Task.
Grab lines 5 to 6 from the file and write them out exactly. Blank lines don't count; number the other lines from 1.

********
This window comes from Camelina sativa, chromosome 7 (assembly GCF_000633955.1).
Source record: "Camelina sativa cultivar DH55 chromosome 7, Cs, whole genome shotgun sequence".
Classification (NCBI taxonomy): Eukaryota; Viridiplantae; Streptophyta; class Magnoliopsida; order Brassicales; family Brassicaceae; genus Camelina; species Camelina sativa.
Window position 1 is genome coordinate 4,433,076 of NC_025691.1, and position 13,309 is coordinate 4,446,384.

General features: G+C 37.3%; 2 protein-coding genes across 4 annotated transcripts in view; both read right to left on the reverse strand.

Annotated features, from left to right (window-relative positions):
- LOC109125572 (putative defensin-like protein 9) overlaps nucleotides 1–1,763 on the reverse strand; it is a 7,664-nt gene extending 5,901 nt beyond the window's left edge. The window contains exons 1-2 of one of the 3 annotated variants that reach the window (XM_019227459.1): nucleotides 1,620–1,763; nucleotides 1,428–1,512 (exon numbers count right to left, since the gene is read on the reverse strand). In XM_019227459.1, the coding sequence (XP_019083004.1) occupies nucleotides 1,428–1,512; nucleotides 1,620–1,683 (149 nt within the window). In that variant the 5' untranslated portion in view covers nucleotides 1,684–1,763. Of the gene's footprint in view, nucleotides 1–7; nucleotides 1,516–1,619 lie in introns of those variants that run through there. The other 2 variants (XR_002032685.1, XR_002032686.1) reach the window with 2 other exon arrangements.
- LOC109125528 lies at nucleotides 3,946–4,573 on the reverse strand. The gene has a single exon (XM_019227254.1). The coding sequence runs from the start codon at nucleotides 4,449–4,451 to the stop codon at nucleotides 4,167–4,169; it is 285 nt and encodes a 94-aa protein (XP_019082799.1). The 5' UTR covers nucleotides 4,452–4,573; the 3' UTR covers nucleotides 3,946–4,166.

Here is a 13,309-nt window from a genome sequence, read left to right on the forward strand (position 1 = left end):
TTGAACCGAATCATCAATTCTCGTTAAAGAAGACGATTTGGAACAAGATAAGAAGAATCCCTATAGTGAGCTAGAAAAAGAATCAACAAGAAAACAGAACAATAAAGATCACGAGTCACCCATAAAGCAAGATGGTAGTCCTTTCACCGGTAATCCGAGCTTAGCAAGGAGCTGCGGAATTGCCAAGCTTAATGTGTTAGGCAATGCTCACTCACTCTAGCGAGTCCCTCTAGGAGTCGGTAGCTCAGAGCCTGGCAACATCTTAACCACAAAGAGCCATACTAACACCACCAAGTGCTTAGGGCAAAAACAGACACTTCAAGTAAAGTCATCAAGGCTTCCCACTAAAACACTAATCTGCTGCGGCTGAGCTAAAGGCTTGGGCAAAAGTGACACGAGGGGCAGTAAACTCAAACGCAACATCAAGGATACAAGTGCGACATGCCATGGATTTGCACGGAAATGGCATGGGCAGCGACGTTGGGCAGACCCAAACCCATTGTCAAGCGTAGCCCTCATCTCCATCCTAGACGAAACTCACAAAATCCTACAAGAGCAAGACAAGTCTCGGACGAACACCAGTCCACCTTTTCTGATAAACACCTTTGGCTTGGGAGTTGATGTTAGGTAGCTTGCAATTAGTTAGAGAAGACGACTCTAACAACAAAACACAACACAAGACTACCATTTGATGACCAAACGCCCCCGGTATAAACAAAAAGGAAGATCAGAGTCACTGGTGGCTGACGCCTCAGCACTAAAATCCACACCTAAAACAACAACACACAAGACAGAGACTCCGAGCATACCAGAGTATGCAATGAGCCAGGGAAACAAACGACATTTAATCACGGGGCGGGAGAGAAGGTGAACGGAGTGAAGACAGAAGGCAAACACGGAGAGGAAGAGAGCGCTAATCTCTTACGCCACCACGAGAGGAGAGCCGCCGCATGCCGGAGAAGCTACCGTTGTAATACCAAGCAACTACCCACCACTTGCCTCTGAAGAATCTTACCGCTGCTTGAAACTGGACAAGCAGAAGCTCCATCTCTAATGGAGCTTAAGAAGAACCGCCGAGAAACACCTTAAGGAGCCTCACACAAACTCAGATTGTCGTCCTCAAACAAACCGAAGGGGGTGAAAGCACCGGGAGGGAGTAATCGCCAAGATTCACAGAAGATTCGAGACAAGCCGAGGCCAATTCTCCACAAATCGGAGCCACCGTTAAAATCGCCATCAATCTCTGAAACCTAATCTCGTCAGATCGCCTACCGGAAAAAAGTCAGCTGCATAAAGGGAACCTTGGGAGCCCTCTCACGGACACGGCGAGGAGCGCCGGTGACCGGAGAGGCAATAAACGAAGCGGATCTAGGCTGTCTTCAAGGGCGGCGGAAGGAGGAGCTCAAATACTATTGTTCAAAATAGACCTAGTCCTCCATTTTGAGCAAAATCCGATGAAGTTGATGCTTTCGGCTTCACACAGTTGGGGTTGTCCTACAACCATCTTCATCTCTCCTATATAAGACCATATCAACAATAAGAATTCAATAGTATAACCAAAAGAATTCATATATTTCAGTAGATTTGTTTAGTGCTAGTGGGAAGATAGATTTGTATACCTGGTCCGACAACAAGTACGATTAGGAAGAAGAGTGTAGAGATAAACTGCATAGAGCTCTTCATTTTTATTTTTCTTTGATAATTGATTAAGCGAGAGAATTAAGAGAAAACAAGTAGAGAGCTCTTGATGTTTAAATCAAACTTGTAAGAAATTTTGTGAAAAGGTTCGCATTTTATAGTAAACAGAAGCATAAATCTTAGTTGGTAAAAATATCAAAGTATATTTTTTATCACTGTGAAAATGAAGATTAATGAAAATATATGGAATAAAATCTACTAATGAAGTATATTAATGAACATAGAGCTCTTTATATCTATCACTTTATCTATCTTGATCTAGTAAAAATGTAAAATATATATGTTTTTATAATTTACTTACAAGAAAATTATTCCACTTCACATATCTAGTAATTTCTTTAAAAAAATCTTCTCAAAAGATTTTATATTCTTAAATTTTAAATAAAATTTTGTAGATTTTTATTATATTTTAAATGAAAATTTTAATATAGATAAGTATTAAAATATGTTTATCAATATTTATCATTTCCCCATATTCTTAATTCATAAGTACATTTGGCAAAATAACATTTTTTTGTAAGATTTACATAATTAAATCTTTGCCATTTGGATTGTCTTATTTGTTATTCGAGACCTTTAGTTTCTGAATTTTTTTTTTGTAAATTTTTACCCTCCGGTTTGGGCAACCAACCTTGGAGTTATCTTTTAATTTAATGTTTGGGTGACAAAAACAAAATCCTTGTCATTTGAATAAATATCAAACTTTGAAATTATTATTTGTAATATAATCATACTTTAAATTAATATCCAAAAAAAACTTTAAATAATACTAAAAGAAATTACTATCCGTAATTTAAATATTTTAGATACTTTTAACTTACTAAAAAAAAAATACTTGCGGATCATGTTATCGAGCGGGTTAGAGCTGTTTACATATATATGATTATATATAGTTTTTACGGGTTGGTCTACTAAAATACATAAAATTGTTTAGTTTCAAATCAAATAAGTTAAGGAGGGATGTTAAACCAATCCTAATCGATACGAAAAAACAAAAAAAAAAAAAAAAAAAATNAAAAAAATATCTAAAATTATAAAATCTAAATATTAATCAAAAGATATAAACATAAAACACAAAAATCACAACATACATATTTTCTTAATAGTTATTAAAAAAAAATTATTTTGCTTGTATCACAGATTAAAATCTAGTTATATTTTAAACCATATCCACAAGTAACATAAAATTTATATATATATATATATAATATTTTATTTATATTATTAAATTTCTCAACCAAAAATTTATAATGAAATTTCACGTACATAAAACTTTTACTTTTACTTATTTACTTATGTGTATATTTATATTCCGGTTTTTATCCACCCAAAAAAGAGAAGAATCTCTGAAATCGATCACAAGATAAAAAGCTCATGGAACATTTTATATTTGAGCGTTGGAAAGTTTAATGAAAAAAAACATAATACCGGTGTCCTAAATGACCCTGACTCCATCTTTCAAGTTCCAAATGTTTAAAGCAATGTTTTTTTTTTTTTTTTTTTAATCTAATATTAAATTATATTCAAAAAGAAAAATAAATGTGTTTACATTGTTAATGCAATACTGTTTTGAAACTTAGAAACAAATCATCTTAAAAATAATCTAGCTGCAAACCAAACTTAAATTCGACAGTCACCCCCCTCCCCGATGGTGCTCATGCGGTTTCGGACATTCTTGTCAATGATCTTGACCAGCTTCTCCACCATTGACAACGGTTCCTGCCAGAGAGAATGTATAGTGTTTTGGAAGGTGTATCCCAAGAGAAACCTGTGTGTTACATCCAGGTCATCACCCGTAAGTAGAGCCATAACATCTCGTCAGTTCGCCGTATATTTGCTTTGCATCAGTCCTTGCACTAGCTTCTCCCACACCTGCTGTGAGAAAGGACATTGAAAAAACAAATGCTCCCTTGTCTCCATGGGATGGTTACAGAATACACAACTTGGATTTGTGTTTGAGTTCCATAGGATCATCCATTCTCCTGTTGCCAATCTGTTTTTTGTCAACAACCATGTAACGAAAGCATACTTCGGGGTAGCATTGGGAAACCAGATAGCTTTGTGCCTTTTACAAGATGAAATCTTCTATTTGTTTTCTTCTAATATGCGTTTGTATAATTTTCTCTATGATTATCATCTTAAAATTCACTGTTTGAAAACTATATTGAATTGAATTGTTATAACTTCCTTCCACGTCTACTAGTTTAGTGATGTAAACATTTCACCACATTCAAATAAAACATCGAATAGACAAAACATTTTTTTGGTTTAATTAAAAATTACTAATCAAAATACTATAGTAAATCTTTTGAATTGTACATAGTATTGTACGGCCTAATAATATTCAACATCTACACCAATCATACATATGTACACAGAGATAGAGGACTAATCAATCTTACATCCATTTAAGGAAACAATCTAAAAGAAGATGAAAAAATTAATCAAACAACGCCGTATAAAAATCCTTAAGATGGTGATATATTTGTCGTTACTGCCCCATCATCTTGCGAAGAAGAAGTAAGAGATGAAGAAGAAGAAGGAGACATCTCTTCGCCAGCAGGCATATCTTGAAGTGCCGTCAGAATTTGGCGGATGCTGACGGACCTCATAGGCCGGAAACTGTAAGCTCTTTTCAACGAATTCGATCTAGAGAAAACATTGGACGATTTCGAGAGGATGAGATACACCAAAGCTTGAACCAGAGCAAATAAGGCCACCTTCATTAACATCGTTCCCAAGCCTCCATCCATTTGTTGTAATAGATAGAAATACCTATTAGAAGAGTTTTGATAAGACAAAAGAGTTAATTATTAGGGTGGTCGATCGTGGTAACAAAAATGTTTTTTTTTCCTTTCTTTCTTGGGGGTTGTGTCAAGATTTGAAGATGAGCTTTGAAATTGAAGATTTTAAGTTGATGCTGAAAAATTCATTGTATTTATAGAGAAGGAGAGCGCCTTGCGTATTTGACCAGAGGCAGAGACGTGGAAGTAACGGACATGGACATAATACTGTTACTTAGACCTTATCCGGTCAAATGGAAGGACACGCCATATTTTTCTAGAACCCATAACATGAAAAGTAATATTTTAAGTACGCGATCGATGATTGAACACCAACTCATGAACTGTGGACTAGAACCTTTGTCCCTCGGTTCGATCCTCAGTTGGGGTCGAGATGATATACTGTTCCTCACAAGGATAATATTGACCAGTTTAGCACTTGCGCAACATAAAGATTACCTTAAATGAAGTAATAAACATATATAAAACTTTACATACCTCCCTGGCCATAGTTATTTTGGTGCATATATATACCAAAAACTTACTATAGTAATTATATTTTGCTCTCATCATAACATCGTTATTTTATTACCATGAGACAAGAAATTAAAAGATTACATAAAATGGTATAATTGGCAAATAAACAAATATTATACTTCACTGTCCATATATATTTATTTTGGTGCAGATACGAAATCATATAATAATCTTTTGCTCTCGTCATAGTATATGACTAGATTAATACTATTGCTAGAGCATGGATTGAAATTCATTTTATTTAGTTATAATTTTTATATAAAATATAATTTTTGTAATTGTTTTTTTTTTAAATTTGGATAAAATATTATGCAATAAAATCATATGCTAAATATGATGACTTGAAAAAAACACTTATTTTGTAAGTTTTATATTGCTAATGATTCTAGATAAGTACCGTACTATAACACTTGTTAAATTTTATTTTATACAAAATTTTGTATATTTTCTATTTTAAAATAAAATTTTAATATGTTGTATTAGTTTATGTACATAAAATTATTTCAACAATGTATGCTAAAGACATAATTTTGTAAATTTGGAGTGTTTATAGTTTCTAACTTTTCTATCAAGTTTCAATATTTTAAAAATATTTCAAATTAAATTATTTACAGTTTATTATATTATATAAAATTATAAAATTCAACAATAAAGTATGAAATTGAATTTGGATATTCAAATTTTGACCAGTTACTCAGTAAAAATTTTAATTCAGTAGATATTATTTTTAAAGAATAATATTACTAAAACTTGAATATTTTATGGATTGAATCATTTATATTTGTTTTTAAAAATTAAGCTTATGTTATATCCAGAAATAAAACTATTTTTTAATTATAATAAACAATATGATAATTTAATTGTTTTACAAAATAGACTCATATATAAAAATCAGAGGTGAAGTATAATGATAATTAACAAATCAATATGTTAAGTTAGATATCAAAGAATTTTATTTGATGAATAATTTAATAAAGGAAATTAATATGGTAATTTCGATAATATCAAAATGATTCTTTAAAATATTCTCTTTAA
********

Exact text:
General features: G+C 37.3%; 2 protein-coding genes across 4 annotated transcripts in view; both read right to left on the reverse strand.

Annotated features, from left to right (window-relative positions):